So, taking this as a starting point, how can development organisations, calling for more accountable governments and better services for the poor, persuade Nigerian state governments to change the way they work? Quite simply, development organisations need to learn to work politically. They need to understand the interests of leaders and the constraints of the political system, and find ways to encourage reform without directly threatening a leader’s source of control. Negotiation, brokering, persuasion, peer pressure and incentives are all tools in engaging in the politics of development. This is about taking a politically smart approach to development.

But what could this look like? How about the work the DFID-funded State Accountability and Voice Initiative (SAVI) is doing? SAVI works in a number of Nigerian states to support State Houses of Assembly, mass media and civil society organisations to take action on public problems. Rather than encouraging a battle between government and non-government groups, SAVI looks for ways they can cooperate, finding convergent interests in resolving shared problems, such as corruption in contractors’ building of public infrastructure.

Another inspiring approach to problem solving in Nigeria is Reboot’s work on public financial management. Financial management reforms are often found to be technically heavy, transplanted by international consultants and inappropriate to a country’s own context. Reboot, however, is taking a different approach, which they call “fiscal ethnography.” In this, a team of Nigerian and international staff are embedded in a state government for 18 months to observe how the government systems work, learn about the culture of the organisation and people working in it, and earn their partners’ trust. The knowledge they gain and the relationships they build then enable the Reboot team to tailor their tools and training to the specific needs and priorities of the state government.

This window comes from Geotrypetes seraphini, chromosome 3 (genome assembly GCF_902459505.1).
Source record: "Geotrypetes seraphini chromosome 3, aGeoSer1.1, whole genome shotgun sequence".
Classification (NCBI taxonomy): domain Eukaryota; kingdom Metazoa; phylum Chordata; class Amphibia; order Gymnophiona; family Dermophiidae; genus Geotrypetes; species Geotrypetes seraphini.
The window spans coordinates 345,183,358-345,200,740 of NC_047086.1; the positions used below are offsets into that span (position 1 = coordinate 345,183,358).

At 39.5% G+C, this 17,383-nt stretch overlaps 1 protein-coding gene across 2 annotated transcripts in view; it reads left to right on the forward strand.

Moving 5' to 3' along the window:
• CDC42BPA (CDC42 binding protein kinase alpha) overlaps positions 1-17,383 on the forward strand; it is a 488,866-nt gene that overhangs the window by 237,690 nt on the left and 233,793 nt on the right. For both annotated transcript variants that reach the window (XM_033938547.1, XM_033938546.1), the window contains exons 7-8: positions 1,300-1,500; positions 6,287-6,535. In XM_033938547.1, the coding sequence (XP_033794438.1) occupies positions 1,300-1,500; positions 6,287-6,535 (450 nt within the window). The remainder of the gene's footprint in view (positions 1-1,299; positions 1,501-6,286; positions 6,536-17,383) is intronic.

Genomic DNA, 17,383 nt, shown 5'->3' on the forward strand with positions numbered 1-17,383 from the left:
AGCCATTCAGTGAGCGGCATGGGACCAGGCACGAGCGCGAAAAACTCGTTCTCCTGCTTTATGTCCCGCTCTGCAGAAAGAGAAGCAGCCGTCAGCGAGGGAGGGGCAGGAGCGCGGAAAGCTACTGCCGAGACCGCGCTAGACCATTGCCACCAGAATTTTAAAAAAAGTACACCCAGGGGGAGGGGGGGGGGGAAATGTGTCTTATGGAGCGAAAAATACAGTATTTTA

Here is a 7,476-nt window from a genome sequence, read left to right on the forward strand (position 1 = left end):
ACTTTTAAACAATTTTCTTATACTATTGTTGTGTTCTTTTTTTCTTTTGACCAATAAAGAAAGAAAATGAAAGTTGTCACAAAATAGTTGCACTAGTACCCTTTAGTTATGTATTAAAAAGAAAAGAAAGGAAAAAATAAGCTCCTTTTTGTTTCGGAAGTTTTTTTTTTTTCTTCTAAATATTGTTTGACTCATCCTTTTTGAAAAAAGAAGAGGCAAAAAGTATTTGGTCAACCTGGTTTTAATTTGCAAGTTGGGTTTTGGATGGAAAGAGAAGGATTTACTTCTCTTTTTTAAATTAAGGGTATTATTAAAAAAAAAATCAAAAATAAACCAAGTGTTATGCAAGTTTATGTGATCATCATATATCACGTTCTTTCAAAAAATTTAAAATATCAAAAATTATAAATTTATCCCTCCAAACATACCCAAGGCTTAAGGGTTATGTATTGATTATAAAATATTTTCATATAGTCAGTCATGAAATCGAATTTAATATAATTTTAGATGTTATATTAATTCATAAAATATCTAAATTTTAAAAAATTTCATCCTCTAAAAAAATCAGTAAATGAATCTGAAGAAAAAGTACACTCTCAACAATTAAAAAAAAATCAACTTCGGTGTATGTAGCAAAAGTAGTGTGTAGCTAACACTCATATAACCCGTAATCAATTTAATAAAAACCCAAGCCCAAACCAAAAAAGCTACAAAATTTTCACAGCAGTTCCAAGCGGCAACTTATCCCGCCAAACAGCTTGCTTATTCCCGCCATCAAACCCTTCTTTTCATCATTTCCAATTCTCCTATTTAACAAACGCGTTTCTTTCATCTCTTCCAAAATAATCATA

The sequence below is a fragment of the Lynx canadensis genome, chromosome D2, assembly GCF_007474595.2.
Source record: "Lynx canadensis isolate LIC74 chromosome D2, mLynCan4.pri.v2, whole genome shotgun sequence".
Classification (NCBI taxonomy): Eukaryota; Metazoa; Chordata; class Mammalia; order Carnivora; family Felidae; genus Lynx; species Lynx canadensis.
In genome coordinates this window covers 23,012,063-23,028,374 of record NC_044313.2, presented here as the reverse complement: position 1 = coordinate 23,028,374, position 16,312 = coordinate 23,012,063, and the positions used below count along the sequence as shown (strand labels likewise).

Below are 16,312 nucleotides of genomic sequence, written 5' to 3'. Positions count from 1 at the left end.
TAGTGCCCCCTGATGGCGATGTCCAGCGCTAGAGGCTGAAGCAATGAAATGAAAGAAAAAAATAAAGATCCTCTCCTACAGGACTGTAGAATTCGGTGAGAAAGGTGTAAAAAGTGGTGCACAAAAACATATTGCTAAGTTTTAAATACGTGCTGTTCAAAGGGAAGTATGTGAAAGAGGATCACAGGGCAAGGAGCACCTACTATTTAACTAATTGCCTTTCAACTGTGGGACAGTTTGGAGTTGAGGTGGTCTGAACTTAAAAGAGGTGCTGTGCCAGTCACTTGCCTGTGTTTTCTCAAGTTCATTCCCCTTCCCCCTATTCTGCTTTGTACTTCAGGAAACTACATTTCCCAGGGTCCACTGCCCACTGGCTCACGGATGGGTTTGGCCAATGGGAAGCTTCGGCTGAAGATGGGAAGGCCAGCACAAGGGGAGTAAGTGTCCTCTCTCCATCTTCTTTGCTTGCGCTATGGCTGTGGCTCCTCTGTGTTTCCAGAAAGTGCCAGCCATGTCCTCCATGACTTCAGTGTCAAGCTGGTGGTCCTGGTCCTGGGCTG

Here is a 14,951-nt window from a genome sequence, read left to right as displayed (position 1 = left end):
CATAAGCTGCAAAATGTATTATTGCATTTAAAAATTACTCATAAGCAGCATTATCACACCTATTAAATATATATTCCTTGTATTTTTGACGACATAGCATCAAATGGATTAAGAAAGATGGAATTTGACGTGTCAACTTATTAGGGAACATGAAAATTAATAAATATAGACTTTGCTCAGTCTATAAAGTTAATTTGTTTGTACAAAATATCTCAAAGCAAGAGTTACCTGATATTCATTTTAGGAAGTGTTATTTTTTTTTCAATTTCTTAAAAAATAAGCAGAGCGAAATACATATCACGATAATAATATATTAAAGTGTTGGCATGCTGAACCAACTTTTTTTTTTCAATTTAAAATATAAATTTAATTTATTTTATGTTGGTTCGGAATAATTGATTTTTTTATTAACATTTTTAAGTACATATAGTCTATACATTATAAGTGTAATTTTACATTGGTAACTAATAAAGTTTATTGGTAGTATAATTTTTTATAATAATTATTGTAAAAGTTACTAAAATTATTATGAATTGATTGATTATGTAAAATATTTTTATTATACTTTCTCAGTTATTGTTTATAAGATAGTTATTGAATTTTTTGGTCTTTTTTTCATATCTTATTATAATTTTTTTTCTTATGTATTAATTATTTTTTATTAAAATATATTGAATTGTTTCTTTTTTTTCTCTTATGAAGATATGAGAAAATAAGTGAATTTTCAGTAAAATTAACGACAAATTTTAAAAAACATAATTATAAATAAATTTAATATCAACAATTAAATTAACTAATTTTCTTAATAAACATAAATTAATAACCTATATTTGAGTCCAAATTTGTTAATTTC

Nigeria is certainly not unique in the challenges facing its public sector, and examples like these show that development organisations are beginning to learn that development is not about authority and money, but rather about brokering and negotiating change. Improving the practices of the development community may be just as difficult as improving the practices of state governments, but a movement for change has begun. Academics, practitioners, donors, and researchers are coming together to push for a new, politically savvy way of doing development: development that works.

Look here and here to learn more and join the debate!

Clare Cummings is a Research Officer for Politics and Governance at the Overseas Development Institute, where she works on public service delivery, justice, security and democratisation. She has previously conducted field research on the governance of slum resettlement in South India and worked as a researcher for a consortium of NGOs in Burundi. Claire holds a Masters of International Development from the University of Amsterdam. You can follow her on Twitter.

Featured image is an aerial view of Lagos. Photo from Wikimedia Commons.